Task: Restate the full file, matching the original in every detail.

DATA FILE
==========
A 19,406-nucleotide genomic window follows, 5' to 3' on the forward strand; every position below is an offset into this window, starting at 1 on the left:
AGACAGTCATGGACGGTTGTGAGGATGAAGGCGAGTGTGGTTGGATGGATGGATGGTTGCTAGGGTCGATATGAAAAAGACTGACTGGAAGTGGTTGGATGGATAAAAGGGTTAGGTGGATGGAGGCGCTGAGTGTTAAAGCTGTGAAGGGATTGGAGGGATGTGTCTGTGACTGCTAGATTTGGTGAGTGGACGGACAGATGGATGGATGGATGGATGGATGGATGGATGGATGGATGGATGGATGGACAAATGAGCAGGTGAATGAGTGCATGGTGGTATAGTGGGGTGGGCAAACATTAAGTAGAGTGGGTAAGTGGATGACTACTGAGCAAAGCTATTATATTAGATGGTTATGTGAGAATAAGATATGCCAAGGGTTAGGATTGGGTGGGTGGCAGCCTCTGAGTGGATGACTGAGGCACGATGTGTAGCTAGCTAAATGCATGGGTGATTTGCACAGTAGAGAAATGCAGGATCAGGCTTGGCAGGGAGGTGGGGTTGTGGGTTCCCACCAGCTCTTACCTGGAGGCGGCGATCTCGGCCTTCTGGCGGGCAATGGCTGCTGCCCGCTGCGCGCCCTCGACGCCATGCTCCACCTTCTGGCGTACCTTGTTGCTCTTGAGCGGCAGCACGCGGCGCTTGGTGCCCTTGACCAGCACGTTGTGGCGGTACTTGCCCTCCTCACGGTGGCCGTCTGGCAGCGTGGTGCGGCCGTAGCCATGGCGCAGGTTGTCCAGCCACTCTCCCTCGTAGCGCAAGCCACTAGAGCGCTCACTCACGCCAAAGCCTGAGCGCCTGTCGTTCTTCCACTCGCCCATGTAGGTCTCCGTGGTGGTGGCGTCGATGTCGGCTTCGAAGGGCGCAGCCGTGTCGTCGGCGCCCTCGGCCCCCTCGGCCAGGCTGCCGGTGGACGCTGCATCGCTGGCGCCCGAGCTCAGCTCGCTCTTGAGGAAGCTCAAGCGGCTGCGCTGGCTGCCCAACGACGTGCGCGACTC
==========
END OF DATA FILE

A 19,406-nucleotide genomic window follows, 5' to 3' on the forward strand; every position below is an offset into this window, starting at 1 on the left:
AGACAGTCATGGACGGTTGTGAGGATGAAGGCGAGTGTGGTTGGATGGATGGATGGTTGCTAGGGTCGATATGAAAAAGACTGACTGGAAGTGGTTGGATGGATAAAAGGGTTAGGTGGATGGAGGCGCTGAGTGTTAAAGCTGTGAAGGGATTGGAGGGATGTGTCTGTGACTGCTAGATTTGGTGAGTGGACGGACAGATGGATGGATGGATGGATGGATGGATGGATGGATGGATGGATGGATGGACAAATGAGCAGGTGAATGAGTGCATGGTGGTATAGTGGGGTGGGCAAACATTAAGTAGAGTGGGTAAGTGGATGACTACTGAGCAAAGCTATTATATTAGATGGTTATGTGAGAATAAGATATGCCAAGGGTTAGGATTGGGTGGGTGGCAGCCTCTGAGTGGATGACTGAGGCACGATGTGTAGCTAGCTAAATGCATGGGTGATTTGCACAGTAGAGAAATGCAGGATCAGGCTTGGCAGGGAGGTGGGGTTGTGGGTTCCCACCAGCTCTTACCTGGAGGCGGCGATCTCGGCCTTCTGGCGGGCAATGGCTGCTGCCCGCTGCGCGCCCTCGACGCCATGCTCCACCTTCTGGCGTACCTTGTTGCTCTTGAGCGGCAGCACGCGGCGCTTGGTGCCCTTGACCAGCACGTTGTGGCGGTACTTGCCCTCCTCACGGTGGCCGTCTGGCAGCGTGGTGCGGCCGTAGCCATGGCGCAGGTTGTCCAGCCACTCTCCCTCGTAGCGCAAGCCACTAGAGCGCTCACTCACGCCAAAGCCTGAGCGCCTGTCGTTCTTCCACTCGCCCATGTAGGTCTCCGTGGTGGTGGCGTCGATGTCGGCTTCGAAGGGCGCAGCCGTGTCGTCGGCGCCCTCGGCCCCCTCGGCCAGGCTGCCGGTGGACGCTGCATCGCTGGCGCCCGAGCTCAGCTCGCTCTTGAGGAAGCTCAAGCGGCTGCGCTGGCTGCCCAACGACGTGCGCGACTC